Frosh startup aims to shift college admissions industry

Oct. 10, 2022, 11:31 p.m.

In their curated TikTok feeds, many high school students are now stumbling upon college advice videos, many from AdmitYogi.

A startup created by Stanford frosh Atman Jahagirdar ’26, Ananth Veluvali ’26, Soham Govande ’26 and Peter Alisky ’26, AdmitYogi posts everything from the “most overdone college essays” to information about scholarships. Founders told The Daily they hope to help everyone receive an acceptance to their dream college.

AdmitYogi was created this summer and continues to grow, despite concerns over the service’s affordability and accessibility.

AdmitYogi fulfills a small but growing niche within the industry of college admissions: the opportunity to view the applications of accepted students. Veluvali, who is the CEO, said they created the service to provide more authentic guidance on applications. He described the current college admissions process as “learning how to do math with a teacher just telling you what to do, but never showing you a practice problem or practice equation.”

College students working with AdmitYogi upload their college applications, with the option to participate anonymously. Some college students serve as mentors with whom customers can schedule one-on-one meetings for an added fee, which is determined by each individual mentor. College students who upload their profiles receive half of the profit from each student who views their profile, and those who mentor receive 90 percent of the profit. 

AdmitYogi charges between $5 and $15 for applicants to view a profile, depending on the individual plan. AdmitSee, another service that allows customers to view college application profiles, charges between $6 and $12 per profile.

The founders of AdmitYogi highlighted that their costs are relatively low compared to private admissions consultants, who can charge upwards of $1,000 to advise applicants.

“Top college consultants recognize that people with a lot of money are willing to pay a lot of money to get their kids into college,” said Alisky, who is the start-up’s marketing director. “With a service like ours, it enables anyone, with our low price point, to be able to access our materials.”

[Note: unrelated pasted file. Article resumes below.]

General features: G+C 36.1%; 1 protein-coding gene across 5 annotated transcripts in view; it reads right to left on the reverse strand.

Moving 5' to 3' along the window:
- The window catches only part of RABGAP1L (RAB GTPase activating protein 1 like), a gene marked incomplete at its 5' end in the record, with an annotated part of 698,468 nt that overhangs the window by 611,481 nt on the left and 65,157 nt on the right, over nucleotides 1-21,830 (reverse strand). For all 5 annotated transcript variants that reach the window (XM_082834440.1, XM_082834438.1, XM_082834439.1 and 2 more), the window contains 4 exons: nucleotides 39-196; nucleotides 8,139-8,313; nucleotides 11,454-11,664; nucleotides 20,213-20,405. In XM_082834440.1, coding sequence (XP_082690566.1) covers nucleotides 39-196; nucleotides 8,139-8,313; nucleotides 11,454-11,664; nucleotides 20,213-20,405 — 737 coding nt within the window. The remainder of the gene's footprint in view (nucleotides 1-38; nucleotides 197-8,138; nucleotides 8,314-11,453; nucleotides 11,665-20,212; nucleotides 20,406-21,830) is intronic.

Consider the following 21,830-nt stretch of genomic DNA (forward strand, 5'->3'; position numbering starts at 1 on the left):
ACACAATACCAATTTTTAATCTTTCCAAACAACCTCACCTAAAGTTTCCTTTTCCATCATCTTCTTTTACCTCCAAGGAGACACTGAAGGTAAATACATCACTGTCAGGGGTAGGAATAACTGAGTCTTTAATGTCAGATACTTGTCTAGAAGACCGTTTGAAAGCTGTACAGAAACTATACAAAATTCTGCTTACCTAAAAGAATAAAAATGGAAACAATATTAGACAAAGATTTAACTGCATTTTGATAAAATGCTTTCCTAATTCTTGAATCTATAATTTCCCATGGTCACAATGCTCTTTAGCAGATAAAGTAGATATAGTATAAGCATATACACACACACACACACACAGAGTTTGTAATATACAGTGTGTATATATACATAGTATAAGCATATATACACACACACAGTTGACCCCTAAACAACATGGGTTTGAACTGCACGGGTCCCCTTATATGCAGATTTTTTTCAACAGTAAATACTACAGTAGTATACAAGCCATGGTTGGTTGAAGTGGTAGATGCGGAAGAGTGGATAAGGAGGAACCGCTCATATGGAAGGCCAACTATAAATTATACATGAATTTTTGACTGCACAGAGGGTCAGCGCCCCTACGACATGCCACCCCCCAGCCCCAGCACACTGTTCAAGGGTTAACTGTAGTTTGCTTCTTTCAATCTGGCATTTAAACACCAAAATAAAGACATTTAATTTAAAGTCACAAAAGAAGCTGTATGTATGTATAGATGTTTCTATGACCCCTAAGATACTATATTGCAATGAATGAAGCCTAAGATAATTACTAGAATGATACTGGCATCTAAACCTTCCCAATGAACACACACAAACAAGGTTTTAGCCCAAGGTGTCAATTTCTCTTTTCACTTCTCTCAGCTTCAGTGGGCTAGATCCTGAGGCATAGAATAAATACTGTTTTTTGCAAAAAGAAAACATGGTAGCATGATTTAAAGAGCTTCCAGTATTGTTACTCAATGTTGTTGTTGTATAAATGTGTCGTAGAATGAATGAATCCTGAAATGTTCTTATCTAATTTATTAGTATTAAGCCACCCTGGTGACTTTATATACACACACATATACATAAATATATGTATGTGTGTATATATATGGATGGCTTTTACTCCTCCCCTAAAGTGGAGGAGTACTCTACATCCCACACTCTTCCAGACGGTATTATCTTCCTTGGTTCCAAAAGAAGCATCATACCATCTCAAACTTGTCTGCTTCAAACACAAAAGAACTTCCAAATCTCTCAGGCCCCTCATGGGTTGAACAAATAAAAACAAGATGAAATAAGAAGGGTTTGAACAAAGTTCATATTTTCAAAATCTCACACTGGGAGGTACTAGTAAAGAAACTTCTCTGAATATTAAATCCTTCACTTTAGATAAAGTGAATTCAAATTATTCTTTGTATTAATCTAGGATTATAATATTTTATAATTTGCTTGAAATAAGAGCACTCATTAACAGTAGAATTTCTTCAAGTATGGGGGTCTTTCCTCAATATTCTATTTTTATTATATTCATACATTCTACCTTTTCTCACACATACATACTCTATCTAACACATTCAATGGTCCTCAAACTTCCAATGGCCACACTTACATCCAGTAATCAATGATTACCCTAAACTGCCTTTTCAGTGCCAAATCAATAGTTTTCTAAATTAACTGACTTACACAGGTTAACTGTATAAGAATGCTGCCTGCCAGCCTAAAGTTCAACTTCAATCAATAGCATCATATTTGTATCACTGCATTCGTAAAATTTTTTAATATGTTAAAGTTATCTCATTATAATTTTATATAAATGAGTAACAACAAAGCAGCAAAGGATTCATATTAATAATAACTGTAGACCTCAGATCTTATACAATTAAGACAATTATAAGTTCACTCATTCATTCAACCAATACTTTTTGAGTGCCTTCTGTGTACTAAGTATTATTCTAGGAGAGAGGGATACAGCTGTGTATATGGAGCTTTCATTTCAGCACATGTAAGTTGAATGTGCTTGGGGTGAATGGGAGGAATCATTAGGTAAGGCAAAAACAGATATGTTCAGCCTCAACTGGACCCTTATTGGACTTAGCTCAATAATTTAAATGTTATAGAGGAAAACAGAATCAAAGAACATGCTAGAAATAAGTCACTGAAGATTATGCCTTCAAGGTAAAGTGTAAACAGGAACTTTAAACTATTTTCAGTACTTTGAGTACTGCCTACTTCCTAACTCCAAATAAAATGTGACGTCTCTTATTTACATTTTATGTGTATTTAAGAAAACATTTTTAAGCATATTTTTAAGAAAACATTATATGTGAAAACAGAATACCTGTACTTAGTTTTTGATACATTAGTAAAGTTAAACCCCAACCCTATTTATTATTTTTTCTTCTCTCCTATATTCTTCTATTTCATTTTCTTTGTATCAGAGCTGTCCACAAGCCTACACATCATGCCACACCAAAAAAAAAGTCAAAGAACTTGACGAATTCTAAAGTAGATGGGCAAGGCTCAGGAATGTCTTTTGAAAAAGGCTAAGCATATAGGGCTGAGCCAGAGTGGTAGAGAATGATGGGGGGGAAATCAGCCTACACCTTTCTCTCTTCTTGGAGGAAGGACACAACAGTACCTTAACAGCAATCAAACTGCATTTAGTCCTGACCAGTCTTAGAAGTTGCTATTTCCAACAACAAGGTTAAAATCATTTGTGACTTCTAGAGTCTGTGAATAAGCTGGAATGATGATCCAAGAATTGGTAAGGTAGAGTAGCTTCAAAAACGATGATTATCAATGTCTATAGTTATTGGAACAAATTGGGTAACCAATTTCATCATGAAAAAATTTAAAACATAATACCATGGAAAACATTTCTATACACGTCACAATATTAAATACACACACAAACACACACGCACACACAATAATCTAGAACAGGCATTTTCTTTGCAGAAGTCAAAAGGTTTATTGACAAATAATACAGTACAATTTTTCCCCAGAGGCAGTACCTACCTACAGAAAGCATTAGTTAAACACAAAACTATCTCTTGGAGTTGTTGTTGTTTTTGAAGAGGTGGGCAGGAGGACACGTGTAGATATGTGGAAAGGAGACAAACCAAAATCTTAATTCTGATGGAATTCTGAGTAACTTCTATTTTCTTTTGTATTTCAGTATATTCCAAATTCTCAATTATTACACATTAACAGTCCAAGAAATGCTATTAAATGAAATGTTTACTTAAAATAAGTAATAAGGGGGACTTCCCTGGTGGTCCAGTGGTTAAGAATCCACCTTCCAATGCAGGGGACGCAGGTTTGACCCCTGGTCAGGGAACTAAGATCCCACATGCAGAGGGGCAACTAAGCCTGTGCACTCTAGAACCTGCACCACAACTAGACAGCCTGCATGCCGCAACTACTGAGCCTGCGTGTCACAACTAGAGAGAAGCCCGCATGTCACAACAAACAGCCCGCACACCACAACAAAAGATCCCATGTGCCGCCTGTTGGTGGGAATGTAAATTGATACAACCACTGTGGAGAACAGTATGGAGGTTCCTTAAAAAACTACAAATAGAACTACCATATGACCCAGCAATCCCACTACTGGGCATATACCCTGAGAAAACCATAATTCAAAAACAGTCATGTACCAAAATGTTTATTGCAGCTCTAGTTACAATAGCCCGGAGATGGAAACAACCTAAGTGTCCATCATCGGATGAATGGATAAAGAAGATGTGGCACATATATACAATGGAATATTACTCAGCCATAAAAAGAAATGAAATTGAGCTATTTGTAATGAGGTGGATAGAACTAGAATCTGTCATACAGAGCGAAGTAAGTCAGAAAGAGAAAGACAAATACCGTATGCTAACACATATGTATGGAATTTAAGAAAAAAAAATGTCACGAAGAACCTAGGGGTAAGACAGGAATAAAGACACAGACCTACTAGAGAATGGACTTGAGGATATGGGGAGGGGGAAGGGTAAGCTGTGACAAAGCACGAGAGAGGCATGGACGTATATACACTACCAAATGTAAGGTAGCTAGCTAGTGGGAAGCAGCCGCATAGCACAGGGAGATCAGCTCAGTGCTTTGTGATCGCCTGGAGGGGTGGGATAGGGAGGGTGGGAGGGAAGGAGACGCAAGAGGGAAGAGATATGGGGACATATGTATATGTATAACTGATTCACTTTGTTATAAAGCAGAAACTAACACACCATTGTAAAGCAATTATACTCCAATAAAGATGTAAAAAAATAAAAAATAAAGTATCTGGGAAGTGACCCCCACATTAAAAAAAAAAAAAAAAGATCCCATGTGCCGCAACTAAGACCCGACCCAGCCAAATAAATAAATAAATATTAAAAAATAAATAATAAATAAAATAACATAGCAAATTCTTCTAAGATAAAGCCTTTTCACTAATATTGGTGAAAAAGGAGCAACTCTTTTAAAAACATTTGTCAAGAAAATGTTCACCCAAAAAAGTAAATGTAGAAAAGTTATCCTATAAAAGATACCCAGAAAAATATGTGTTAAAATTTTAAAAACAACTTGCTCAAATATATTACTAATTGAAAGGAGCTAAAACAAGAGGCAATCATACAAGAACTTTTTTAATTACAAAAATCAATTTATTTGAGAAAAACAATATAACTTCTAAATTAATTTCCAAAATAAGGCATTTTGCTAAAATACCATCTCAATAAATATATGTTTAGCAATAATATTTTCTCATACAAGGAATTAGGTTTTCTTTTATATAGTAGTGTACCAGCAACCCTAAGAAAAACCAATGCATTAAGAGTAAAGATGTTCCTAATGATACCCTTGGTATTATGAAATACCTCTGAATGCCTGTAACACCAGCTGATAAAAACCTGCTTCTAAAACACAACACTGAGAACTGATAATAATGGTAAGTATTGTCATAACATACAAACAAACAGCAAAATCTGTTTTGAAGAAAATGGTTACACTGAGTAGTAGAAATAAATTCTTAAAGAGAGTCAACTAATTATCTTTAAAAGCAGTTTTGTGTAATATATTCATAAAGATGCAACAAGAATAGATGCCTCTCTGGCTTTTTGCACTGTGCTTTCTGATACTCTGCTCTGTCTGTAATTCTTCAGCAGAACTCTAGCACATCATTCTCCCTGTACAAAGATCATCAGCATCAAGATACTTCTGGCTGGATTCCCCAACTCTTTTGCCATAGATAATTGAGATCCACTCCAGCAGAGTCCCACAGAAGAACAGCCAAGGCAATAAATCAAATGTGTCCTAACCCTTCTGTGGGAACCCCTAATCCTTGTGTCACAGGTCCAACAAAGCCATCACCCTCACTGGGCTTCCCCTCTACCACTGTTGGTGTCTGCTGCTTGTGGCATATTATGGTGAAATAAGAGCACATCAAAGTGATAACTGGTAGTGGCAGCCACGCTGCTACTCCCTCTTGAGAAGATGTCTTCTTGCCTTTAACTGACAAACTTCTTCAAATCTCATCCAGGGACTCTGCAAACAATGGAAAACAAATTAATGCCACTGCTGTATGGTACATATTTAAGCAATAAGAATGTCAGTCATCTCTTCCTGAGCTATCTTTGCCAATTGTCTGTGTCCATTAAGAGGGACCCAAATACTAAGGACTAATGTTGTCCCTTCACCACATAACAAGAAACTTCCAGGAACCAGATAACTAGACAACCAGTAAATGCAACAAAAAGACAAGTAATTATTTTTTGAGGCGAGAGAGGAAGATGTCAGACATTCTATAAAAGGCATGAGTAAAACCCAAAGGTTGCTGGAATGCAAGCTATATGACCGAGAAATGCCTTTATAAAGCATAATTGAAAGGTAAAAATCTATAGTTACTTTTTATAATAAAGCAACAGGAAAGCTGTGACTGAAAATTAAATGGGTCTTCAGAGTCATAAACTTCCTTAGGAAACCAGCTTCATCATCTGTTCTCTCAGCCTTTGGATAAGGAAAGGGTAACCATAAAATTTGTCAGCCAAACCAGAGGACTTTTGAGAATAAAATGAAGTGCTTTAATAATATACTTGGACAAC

College consulting services, like Bay Area Consulting located near Stanford, can range from $1,500 to $5,000 in annual fees. This typically includes consulting from independent college counselors who can guide students through standardized testing, creating an application and applying for financial aid and scholarships.

Despite its lower price point, some raised concerns that services like AdmitYogi remain inaccessible. Anthony Lising Antonio, an associate professor at the Stanford Graduate School of Education, studies equity issues in American higher education and college admissions.

“The selling point of AdmitYogi is that it is similar to a private college counselor at a fraction of the cost. It sounds like a wonderful democratization of high-status, specialized knowledge,” he wrote in a statement to The Daily. 

However, services like AdmitYogi are not typically sought out by low-income students, according to Antonio. “It’s not the low-income students who consider these services. It’s the middle and upper income, higher achieving students that do,” he wrote. 

Antonio continued that even with services which are “cheaply available,” or even free, information does not reach low-income or under-resourced students, nor does it make the college admissions process easier to navigate for them. 

Olivia Ledbury ’25, who is a staff member in the University’s first-generation low-income (FLI) mentorship program, echoed Antonio’s perspective. “I think the price is reasonable but it could still contribute to greater inequality,” she said. 

Ledbury said the representation of FLI students among applicants and college students participating in the program was likely limited. “Not only do you have to pay if you’re a FLI student, you also may not see many applications with your same demographic,” Ledbury said. 

AdmitYogi founders said they hoped to democratize information on college admissions beyond their paid services.  Their TikTok account, where they post explanatory videos and share some takeaways from their services, has over 40,000 followers. They use comedic strategies to teach viewers about college admissions, from admissions officer POVs to videos explaining common essay prompts.

According to Veluvali, AdmitYogi intends to expand its reach to not only undergraduate college admissions but internships and graduate school applicants as well. Govande also said they were exploring ways to incorporate information students received from viewing their admissions files.

A previous caption incorrectly identified Peter Alisky ’26 as a co-founder of AdmitYogi. The Daily regrets this error.

Mark Allen Cu ’26 is the Staff Development & Data Director for The Daily. He is currently studying Education and Comparative Studies in Race & Ethnicity. Contact him at mallencu ‘at’

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